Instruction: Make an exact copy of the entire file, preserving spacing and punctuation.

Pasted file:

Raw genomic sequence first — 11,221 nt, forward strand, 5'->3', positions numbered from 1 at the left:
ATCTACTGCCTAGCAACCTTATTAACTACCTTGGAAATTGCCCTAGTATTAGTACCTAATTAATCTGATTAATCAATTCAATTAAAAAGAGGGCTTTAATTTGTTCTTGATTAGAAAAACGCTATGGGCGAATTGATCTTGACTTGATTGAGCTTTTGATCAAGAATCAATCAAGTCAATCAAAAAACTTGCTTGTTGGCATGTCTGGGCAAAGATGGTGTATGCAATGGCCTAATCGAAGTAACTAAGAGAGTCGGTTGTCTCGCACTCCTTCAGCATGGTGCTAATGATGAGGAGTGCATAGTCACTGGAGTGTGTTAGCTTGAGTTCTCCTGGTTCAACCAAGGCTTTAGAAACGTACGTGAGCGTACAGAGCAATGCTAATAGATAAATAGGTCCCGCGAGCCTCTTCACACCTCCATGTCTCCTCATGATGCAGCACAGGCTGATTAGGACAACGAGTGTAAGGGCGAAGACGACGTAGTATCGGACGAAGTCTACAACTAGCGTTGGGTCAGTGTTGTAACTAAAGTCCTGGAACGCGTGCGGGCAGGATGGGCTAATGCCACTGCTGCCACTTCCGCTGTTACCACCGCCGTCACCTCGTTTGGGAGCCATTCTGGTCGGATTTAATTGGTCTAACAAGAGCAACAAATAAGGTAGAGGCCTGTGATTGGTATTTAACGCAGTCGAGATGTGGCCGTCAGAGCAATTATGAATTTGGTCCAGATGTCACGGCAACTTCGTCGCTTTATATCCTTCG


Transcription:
Raw genomic sequence first — 11,221 nt, forward strand, 5'->3', positions numbered from 1 at the left:
ATCTACTGCCTAGCAACCTTATTAACTACCTTGGAAATTGCCCTAGTATTAGTACCTAATTAATCTGATTAATCAATTCAATTAAAAAGAGGGCTTTAATTTGTTCTTGATTAGAAAAACGCTATGGGCGAATTGATCTTGACTTGATTGAGCTTTTGATCAAGAATCAATCAAGTCAATCAAAAAACTTGCTTGTTGGCATGTCTGGGCAAAGATGGTGTATGCAATGGCCTAATCGAAGTAACTAAGAGAGTCGGTTGTCTCGCACTCCTTCAGCATGGTGCTAATGATGAGGAGTGCATAGTCACTGGAGTGTGTTAGCTTGAGTTCTCCTGGTTCAACCAAGGCTTTAGAAACGTACGTGAGCGTACAGAGCAATGCTAATAGATAAATAGGTCCCGCGAGCCTCTTCACACCTCCATGTCTCCTCATGATGCAGCACAGGCTGATTAGGACAACGAGTGTAAGGGCGAAGACGACGTAGTATCGGACGAAGTCTACAACTAGCGTTGGGTCAGTGTTGTAACTAAAGTCCTGGAACGCGTGCGGGCAGGATGGGCTAATGCCACTGCTGCCACTTCCGCTGTTACCACCGCCGTCACCTCGTTTGGGAGCCATTCTGGTCGGATTTAATTGGTCTAACAAGAGCAACAAATAAGGTAGAGGCCTGTGATTGGTATTTAACGCAGTCGAGATGTGGCCGTCAGAGCAATTATGAATTTGGTCCAGATGTCACGGCAACTTCGTCGCTTTATATCCTTCG